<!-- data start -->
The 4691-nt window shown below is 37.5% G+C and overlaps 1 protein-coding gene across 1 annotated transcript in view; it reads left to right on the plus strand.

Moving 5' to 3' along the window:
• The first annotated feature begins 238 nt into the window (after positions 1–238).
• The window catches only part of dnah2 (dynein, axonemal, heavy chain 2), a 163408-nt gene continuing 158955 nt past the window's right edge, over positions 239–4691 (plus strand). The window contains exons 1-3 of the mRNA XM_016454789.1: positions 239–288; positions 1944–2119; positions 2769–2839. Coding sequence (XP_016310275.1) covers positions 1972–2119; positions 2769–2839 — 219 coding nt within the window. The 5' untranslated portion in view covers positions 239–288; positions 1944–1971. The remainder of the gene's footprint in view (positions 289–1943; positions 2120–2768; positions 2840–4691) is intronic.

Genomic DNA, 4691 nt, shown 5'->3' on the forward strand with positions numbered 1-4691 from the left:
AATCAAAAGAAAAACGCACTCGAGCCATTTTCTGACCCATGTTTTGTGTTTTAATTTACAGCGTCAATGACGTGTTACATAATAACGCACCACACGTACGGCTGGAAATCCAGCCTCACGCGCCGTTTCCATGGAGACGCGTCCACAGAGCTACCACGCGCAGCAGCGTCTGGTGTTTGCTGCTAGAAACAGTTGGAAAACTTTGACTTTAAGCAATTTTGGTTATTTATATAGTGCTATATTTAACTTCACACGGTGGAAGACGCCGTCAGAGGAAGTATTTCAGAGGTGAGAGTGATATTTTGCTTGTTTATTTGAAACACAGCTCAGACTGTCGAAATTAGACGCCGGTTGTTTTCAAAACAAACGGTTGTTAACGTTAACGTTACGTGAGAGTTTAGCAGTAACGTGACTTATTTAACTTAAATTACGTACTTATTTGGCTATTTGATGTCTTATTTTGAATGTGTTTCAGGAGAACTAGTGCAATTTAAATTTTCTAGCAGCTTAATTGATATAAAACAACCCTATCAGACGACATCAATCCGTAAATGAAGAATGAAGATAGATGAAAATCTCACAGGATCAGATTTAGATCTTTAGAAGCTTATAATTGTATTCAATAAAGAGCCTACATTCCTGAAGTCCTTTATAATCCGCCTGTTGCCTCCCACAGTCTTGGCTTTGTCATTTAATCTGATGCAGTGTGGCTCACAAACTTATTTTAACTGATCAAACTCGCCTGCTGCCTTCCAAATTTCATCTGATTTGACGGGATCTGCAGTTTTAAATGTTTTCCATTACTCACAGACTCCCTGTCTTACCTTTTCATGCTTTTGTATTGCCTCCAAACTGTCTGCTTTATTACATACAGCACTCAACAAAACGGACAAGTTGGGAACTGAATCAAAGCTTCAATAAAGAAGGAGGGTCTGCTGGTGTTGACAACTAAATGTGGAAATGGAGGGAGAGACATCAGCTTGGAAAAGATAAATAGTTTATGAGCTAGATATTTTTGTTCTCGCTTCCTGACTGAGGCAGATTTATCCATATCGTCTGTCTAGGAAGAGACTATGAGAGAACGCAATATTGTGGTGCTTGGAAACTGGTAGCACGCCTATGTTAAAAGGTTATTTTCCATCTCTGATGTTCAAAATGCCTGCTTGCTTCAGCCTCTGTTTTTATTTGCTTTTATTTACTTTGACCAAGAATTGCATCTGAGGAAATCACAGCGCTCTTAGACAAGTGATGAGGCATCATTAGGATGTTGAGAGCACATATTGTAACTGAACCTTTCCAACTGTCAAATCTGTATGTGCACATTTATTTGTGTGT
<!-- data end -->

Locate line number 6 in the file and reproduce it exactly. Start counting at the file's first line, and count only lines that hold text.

AATCAAAAGAAAAACGCACTCGAGCCATTTTCTGACCCATGTTTTGTGTTTTAATTTACAGCGTCAATGACGTGTTACATAATAACGCACCACACGTACGGCTGGAAATCCAGCCTCACGCGCCGTTTCCATGGAGACGCGTCCACAGAGCTACCACGCGCAGCAGCGTCTGGTGTTTGCTGCTAGAAACAGTTGGAAAACTTTGACTTTAAGCAATTTTGGTTATTTATATAGTGCTATATTTAACTTCACACGGTGGAAGACGCCGTCAGAGGAAGTATTTCAGAGGTGAGAGTGATATTTTGCTTGTTTATTTGAAACACAGCTCAGACTGTCGAAATTAGACGCCGGTTGTTTTCAAAACAAACGGTTGTTAACGTTAACGTTACGTGAGAGTTTAGCAGTAACGTGACTTATTTAACTTAAATTACGTACTTATTTGGCTATTTGATGTCTTATTTTGAATGTGTTTCAGGAGAACTAGTGCAATTTAAATTTTCTAGCAGCTTAATTGATATAAAACAACCCTATCAGACGACATCAATCCGTAAATGAAGAATGAAGATAGATGAAAATCTCACAGGATCAGATTTAGATCTTTAGAAGCTTATAATTGTATTCAATAAAGAGCCTACATTCCTGAAGTCCTTTATAATCCGCCTGTTGCCTCCCACAGTCTTGGCTTTGTCATTTAATCTGATGCAGTGTGGCTCACAAACTTATTTTAACTGATCAAACTCGCCTGCTGCCTTCCAAATTTCATCTGATTTGACGGGATCTGCAGTTTTAAATGTTTTCCATTACTCACAGACTCCCTGTCTTACCTTTTCATGCTTTTGTATTGCCTCCAAACTGTCTGCTTTATTACATACAGCACTCAACAAAACGGACAAGTTGGGAACTGAATCAAAGCTTCAATAAAGAAGGAGGGTCTGCTGGTGTTGACAACTAAATGTGGAAATGGAGGGAGAGACATCAGCTTGGAAAAGATAAATAGTTTATGAGCTAGATATTTTTGTTCTCGCTTCCTGACTGAGGCAGATTTATCCATATCGTCTGTCTAGGAAGAGACTATGAGAGAACGCAATATTGTGGTGCTTGGAAACTGGTAGCACGCCTATGTTAAAAGGTTATTTTCCATCTCTGATGTTCAAAATGCCTGCTTGCTTCAGCCTCTGTTTTTATTTGCTTTTATTTACTTTGACCAAGAATTGCATCTGAGGAAATCACAGCGCTCTTAGACAAGTGATGAGGCATCATTAGGATGTTGAGAGCACATATTGTAACTGAACCTTTCCAACTGTCAAATCTGTATGTGCACATTTATTTGTGTGT